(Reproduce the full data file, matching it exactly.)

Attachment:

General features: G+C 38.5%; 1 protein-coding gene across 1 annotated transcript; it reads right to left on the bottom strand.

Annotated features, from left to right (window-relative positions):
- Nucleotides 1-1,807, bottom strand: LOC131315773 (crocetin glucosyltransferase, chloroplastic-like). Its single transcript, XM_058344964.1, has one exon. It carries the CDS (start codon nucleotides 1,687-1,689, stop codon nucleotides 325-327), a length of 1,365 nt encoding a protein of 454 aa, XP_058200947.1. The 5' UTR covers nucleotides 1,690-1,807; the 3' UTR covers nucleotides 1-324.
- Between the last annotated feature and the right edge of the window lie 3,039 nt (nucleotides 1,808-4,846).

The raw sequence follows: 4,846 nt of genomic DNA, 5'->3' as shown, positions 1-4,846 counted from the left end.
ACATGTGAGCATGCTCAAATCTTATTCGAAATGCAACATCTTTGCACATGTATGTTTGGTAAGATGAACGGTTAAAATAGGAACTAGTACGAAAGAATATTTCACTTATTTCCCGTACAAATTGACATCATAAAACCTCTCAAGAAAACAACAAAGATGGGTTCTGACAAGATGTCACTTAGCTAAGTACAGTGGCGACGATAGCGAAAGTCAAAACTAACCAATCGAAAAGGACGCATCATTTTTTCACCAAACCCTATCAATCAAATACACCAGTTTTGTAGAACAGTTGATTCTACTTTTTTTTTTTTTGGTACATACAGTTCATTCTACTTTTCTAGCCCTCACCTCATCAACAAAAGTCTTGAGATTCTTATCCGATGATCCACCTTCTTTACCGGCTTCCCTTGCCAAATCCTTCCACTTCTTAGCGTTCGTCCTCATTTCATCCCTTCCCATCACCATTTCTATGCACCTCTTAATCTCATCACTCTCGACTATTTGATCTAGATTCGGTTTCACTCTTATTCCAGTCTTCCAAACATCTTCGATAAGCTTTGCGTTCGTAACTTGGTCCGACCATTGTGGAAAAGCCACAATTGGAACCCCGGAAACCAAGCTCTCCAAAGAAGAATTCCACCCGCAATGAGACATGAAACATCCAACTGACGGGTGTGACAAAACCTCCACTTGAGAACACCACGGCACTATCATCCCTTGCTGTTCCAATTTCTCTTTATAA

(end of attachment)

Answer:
General features: G+C 38.5%; 1 protein-coding gene across 1 annotated transcript; it reads right to left on the bottom strand.

Annotated features, from left to right (window-relative positions):
- Nucleotides 1-1,807, bottom strand: LOC131315773 (crocetin glucosyltransferase, chloroplastic-like). Its single transcript, XM_058344964.1, has one exon. It carries the CDS (start codon nucleotides 1,687-1,689, stop codon nucleotides 325-327), a length of 1,365 nt encoding a protein of 454 aa, XP_058200947.1. The 5' UTR covers nucleotides 1,690-1,807; the 3' UTR covers nucleotides 1-324.
- Between the last annotated feature and the right edge of the window lie 3,039 nt (nucleotides 1,808-4,846).

The raw sequence follows: 4,846 nt of genomic DNA, 5'->3' as shown, positions 1-4,846 counted from the left end.
ACATGTGAGCATGCTCAAATCTTATTCGAAATGCAACATCTTTGCACATGTATGTTTGGTAAGATGAACGGTTAAAATAGGAACTAGTACGAAAGAATATTTCACTTATTTCCCGTACAAATTGACATCATAAAACCTCTCAAGAAAACAACAAAGATGGGTTCTGACAAGATGTCACTTAGCTAAGTACAGTGGCGACGATAGCGAAAGTCAAAACTAACCAATCGAAAAGGACGCATCATTTTTTCACCAAACCCTATCAATCAAATACACCAGTTTTGTAGAACAGTTGATTCTACTTTTTTTTTTTTTGGTACATACAGTTCATTCTACTTTTCTAGCCCTCACCTCATCAACAAAAGTCTTGAGATTCTTATCCGATGATCCACCTTCTTTACCGGCTTCCCTTGCCAAATCCTTCCACTTCTTAGCGTTCGTCCTCATTTCATCCCTTCCCATCACCATTTCTATGCACCTCTTAATCTCATCACTCTCGACTATTTGATCTAGATTCGGTTTCACTCTTATTCCAGTCTTCCAAACATCTTCGATAAGCTTTGCGTTCGTAACTTGGTCCGACCATTGTGGAAAAGCCACAATTGGAACCCCGGAAACCAAGCTCTCCAAAGAAGAATTCCACCCGCAATGAGACATGAAACATCCAACTGACGGGTGTGACAAAACCTCCACTTGAGAACACCACGGCACTATCATCCCTTGCTGTTCCAATTTCTCTTTATAA